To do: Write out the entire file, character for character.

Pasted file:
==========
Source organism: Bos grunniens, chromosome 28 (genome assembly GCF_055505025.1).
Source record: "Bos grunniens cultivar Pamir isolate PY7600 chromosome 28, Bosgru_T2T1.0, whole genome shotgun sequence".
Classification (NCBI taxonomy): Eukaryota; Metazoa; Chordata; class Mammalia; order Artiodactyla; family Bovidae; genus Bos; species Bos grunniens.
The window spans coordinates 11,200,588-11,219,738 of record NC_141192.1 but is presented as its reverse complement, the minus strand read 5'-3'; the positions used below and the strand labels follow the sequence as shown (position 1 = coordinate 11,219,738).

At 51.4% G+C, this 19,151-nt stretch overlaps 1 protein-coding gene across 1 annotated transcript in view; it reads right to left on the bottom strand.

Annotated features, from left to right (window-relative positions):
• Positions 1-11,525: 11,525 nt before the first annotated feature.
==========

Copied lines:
Source organism: Bos grunniens, chromosome 28 (genome assembly GCF_055505025.1).
Source record: "Bos grunniens cultivar Pamir isolate PY7600 chromosome 28, Bosgru_T2T1.0, whole genome shotgun sequence".
Classification (NCBI taxonomy): Eukaryota; Metazoa; Chordata; class Mammalia; order Artiodactyla; family Bovidae; genus Bos; species Bos grunniens.
The window spans coordinates 11,200,588-11,219,738 of record NC_141192.1 but is presented as its reverse complement, the minus strand read 5'-3'; the positions used below and the strand labels follow the sequence as shown (position 1 = coordinate 11,219,738).

At 51.4% G+C, this 19,151-nt stretch overlaps 1 protein-coding gene across 1 annotated transcript in view; it reads right to left on the bottom strand.

Annotated features, from left to right (window-relative positions):
• Positions 1-11,525: 11,525 nt before the first annotated feature.